By Besha Rodell
By Patrick Range McDonald
By Michael Goldstein
By Dennis Romero
By Sarah Fenske
By Matthew Mullins
By Patrick Range McDonald
By LA Weekly
Add in the fact that there is no government body demanding the banks stay in contact with donors; that cryobanks are not legally obligated to inform new clients about health concerns among any of a donor’s prior children or to release any follow-up medical information about a donor; that, traditionally, sperm banks destroy donor records to preserve anonymity after the bank is done selling their sperm, and — as the saying goes — you have the makings of a quagmire.
This quagmire has led to problems like those facing Brittany Johnson. In 1988, Diane and Ronald Johnson, a Santa Barbara couple, used California Cryobank sperm from a man known only as “Donor 276” to conceive their daughter Brittany. Between 1984 and 1988, Donor 276 made $11,200 for himself by donating over 300 specimens to the Cryobank.
While there is no way to know for certain, court documents (Diane Johnson v. California Cryobank) suggest that Cryobank sold nearly 1,500 vials of Donor 276 sperm to an unknown number of women in unknown locations before Cryobank restricted the sale of his sperm in 1991.
The problem with 276’s sperm was an exceptionally rare kidney disorder known as autosomal dominant polycystic kidney disease (ADPKD). ADPKD is a late-onset disease, typically not appearing until after 40 years of age but usually requiring a kidney transplant by age 50. It is possible that Donor 276 didn’t know he was a carrier — though this seems unlikely, since his grandmother died from it and his mother and aunt also suffered from it.
Either way, when Brittany got sick in California at age 6, she was well on her way to becoming what the media dubbed “the test case for sperm gone wrong.”
The problem, so the Johnsons alleged, was that California Cryobank knew the truth about Donor 276 — though Rothman strenuously denies this — and that the sperm bank went out of its way to conceal it.
While the facts about this case remain somewhat murky (it was settled out of court in 2003, so some records remain sealed), the resulting hoopla brought other, similar concerns to light. There is the widely reported case of Donor 1084 at Fairfax Cryobank in Virginia, the second largest cryobank in America, whose sperm carries a rare platelet disease and has resulted in a half-dozen sick children up and down the East Coast. Also at Fairfax, Donor 2148 carried a rare genetic immune disorder that has already infected one of 23 of Donor 2148’s known children — and still Fairfax refuses to admit there is a problem. Not too long ago, the Journal of Pediatrics reported that Donor F827, from International Cryogenics in Michigan, fathered somewhere between five and 11 children, all with a rare blood disease that leaves carriers at serious risk for leukemia. And this list goes on and on.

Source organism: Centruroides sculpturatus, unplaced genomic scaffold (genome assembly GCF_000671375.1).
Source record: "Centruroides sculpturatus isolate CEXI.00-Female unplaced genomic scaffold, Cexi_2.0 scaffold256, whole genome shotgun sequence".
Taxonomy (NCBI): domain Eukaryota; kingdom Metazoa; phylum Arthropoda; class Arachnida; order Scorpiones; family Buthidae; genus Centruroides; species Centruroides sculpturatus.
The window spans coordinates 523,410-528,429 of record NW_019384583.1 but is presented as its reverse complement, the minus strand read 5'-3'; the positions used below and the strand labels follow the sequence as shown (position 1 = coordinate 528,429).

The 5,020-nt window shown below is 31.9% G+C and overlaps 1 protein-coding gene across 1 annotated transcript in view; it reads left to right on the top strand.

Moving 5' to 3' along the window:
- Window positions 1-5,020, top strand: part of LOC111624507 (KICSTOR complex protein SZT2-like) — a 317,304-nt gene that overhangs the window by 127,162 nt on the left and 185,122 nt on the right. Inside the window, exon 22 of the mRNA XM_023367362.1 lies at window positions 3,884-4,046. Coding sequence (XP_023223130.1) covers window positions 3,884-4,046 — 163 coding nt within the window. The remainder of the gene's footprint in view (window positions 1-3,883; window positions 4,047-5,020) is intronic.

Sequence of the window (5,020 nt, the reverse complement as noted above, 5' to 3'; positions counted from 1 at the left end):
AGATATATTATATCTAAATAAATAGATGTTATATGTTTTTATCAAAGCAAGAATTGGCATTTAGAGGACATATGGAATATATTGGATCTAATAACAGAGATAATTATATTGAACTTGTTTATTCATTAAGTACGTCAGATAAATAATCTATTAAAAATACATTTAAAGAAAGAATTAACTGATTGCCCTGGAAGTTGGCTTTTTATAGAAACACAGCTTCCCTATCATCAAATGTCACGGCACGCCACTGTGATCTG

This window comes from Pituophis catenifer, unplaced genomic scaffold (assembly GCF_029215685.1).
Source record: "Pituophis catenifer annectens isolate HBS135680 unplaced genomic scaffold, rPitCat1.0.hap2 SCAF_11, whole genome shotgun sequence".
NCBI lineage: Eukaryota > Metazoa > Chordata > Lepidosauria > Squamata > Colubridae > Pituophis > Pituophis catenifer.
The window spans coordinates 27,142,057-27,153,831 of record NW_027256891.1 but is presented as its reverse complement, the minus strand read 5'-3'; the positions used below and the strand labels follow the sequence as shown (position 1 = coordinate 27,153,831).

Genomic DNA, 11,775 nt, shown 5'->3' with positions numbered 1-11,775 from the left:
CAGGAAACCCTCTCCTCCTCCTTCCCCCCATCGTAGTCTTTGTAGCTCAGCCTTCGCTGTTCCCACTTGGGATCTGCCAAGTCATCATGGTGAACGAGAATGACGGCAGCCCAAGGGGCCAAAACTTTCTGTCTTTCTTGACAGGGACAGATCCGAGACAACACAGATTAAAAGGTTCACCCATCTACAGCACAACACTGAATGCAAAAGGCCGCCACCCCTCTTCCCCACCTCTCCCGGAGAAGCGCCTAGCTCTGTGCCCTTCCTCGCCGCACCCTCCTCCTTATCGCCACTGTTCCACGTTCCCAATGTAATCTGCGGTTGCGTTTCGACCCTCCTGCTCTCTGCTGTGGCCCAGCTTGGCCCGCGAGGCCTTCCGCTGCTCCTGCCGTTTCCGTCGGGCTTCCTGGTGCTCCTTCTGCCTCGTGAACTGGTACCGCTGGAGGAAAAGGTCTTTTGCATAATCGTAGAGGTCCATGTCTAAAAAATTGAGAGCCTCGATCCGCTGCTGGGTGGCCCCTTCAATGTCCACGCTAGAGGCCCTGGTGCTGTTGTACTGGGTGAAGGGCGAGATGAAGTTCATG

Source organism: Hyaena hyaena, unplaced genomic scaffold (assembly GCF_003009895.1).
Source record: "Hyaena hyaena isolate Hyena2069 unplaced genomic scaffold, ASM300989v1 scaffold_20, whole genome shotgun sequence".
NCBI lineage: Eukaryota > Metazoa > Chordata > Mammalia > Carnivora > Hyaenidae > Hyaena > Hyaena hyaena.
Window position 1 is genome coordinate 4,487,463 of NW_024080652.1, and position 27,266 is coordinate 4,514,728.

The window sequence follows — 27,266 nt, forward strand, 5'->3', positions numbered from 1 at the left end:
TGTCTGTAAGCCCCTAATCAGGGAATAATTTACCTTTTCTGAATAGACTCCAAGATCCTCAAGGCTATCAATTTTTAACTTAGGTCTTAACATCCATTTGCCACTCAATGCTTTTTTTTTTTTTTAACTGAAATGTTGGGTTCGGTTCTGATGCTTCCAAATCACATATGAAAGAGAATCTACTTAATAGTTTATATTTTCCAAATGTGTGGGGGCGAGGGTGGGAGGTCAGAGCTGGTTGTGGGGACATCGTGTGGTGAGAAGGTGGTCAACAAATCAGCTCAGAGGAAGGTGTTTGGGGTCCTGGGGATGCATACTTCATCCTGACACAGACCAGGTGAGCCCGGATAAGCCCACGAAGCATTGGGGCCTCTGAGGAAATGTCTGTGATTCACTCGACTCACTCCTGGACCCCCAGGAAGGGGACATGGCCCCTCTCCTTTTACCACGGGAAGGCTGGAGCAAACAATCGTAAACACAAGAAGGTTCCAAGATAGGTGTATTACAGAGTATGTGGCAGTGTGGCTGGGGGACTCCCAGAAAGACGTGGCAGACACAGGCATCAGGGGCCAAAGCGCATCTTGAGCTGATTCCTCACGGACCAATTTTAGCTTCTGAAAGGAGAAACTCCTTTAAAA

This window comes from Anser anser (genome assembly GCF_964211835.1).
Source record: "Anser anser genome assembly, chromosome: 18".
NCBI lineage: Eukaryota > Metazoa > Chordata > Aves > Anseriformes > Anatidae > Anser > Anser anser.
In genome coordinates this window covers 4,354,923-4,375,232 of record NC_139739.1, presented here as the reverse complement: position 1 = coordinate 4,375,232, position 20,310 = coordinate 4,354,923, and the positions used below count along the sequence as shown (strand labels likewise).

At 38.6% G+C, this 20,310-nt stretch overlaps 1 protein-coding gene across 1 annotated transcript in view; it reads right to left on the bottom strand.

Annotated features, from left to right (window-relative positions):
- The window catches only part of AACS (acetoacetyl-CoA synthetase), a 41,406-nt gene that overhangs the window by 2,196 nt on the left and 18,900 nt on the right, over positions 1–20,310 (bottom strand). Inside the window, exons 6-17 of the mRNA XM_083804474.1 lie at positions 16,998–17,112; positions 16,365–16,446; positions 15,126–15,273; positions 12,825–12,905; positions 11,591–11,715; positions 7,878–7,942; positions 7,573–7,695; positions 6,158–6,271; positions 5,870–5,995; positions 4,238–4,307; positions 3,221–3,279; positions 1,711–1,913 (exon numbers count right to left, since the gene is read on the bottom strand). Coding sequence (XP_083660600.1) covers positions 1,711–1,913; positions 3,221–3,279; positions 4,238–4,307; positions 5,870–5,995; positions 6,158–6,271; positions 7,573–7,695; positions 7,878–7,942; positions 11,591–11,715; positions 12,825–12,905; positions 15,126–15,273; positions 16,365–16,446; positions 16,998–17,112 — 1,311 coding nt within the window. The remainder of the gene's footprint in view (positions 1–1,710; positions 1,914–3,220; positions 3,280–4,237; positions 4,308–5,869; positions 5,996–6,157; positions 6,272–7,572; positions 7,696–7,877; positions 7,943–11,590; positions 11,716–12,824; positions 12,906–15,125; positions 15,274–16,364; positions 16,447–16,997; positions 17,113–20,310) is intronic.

The easy answer that many are pushing for is a ban on donor anonymity. But as other countries can attest, this brings problems of its own. In 1984, Sweden outlawed anonymity, and so severe was the drop in potential donors that Swedish women began traveling to Denmark for sperm, giving rise to what is now known as “reproductive tourism.” The same thing happened in New Zealand.
In 2005, England passed a national amendment outlawing donor anonymity. In the years leading up to the law’s passage, donor numbers dropped by 84 percent. On an island of 22 million men, less than 200 are now willing to bank their sperm. After the law’s passage, Clare Brown, chief executive of the Infertility Network UK, told reporters, “Clinics across the country are having to close because there is a shortage of donor sperm — and that constitutes a crisis.”
In the U.S., that crisis is following an even stranger path. In 2005, while England was banning donor anonymity, a donor-sperm-born teenager named Ryan Kramer decided he wanted to know his father. So he swabbed his cheek and sent the DNA sample to an online genealogy testing service and soon became the first person in history to use Internet DNA services to track down a lost parent.
There were two immediate reactions to Ryan Kramer’s quest — the first by the sperm-banking industry. “We removed a bunch of information from our donor profiles,” says Cappy Rothman, “making it a lot harder for people like Ryan to track down their fathers.”
The second response was the creation of a number of organizations dedicated to chipping away or washing away donor anonymity. In the chipping-away category is the “Donor-Sibling Registry,” founded in 2000 by Ryan Kramer’s mother, Wendy Kramer, of Nederland, Colorado. “I started the Web site as a Yahoo message board,” says Kramer, “to give these donor kids a place to go to try and find their half brothers and half sisters.” For the first two years, the site totaled 37 members, then word spread. By 2003, the registry’s popularity had grown so much that Wendy removed it from Yahoo and created a dedicated site (donorsiblingregistry.com). Today, there are 8,500 members and no end in sight.
In the washing-away category are projects like those started by Dr. Kirk Maxey, a former sperm donor and founder of the “Donor Semen Archive,” the “Donor-X Project” and the “Donor Y Project,” a series of endeavors that uses genetic markers to track both donors and the resulting children, with hopes of forcing the industry to end the practice of donor anonymity.